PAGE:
US 4052718 A
An alarm system for rigid enclosures such as cabinets, closets, draws, luggage and the like includes an alarm electrically coupled to a direct current source, an on-off deactivating switch, and a pressure responsive switch to provide positive and reliable actuation of the alarm, indicating unauthorized opening of the enclosure. The alarm, current source and deactivating switch may be remote from the enclosure to provide a central security station.
1. An alarm system for association with an enclosure which is closed by the movement of a member of the enclosure relative to the remainder of the enclosure to give an audible alarm upon an improper entry into the enclosure by an opening movement of the enclosure member but will be silent upon a proper entry into the enclosure by an opening movement of the enclosure member, said alarm system comprising: a casing member for association with the enclosure, means mounted within said casing member for providing a source of direct current; audible alarm means mounted within said casing member and electrically connected in series to said direct current means; deactivating switch means operatively positioned on the casing member and available for actuation exteriorly from said enclosure and electrically connected in series with said alarm for interrupting the circuit from said direct current means to said alarm means to thereby permit authorized entry into the enclosure by an opening of the enclosure member when desired; and a pressure responsive switch means mounted on the enclosure for direct engagement with and depression by the enclosure member to open said pressure responsive switch means when the enclsoure member is in a closed position, thereby placing said alarm means in a deactivated state, said pressure responsive switch means, upon an improper movement of the enclosure member to an open position, closing the circuit between said direct current means and said alarm means, so that such improper opening movement of the enclosure member without a prior deactivating of the alarm by a positive actuation of said deactivating switch means will cause the activation of the audible alarm system to give and continuously maintain an audible noise until the deactivation thereof is initiated by a positive actuation of either the deactivating switch means or the pressure responsive switch means.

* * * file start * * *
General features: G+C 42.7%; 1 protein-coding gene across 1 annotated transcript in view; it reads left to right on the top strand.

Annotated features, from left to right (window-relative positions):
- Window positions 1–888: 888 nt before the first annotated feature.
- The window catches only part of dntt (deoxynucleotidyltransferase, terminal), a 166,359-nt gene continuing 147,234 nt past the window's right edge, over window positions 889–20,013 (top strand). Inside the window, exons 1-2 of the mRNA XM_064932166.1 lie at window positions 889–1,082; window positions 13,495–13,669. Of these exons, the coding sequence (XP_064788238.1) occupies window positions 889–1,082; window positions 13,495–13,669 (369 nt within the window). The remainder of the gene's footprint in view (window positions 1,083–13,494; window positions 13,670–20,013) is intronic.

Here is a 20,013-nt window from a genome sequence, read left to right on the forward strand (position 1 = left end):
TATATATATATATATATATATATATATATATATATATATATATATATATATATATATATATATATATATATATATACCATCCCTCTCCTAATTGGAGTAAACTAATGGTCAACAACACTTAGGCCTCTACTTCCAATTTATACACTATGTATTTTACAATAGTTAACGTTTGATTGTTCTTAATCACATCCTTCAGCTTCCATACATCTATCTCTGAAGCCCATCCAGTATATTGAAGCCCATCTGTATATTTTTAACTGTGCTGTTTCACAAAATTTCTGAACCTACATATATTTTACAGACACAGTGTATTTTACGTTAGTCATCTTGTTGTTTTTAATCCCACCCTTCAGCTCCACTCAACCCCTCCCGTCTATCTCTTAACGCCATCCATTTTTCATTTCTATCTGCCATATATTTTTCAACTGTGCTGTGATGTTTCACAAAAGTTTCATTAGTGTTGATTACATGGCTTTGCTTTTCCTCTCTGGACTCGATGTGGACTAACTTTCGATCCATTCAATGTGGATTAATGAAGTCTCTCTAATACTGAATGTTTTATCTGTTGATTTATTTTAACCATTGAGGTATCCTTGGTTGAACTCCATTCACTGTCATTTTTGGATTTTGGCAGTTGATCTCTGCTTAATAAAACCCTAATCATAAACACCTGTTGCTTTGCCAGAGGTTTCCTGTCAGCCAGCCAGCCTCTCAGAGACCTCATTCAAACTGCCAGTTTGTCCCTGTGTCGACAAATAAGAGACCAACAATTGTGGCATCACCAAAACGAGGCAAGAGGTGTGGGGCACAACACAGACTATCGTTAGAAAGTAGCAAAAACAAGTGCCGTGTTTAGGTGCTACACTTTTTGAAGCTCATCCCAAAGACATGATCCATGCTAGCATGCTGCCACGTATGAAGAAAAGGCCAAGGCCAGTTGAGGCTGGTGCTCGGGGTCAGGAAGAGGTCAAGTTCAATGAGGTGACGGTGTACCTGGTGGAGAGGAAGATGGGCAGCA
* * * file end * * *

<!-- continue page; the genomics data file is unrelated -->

2. An alarm system in accordance with claim 5, wherein said deactivating switch means is positioned at a point spaced from said enclosure.
3. The alarm system for association with an enclosure in accordance with claim 1, wherein said enclosure is non-portable and is rectilinear in configuration, said enclosure having a least one enclosure member hingedly secured along a side edge to the remainder of said enclosure to constitute the enclosure member movable relative to the remainder of the enclosure.
4. An alarm system as claimed in claim 1, wherein said pressure responsive switch means includes a switch having a pivotable lever for engagement with the enclosure member when the member is moved to a closed position.
5. An alarm system in accordance with claim 1, wherein said casing member containing said alarm means, deactivating switch means, and direct current source means is positioned at a point remote from the enclosure.
This is a continuation, of application Ser. No. 511,353 filed Oct. 2, 1974 now abondoned.
Referring to FIGS. 1 and 3, the alarm system is generally indicated at 10, and includes a pressure responsive switch in the form of a switch 11, e.g., a miniature or micro switch, which is mounted interior to the door 12. As shown in FIG. 1, each door 12 of cabinet 14 is provided with a switch electrically connected in parallel by wires 15. The other elements of alarm 10 are contained in a plastic housing 16. A push button or slide switch 17 extends externally from the sidewall of housing 16. (However, if desired, the push button of slide switch 17 may be mounted on one of the side frames of the cabinet.) The lever of switch 11 is advantageously mounted adjacent the door 12 for engagement of the lever thereby when the door 12 is closed. The pressure exerted on the switch 11 by the door 12 holds the lever in a depressed position, so that the switch 20 is electrically open.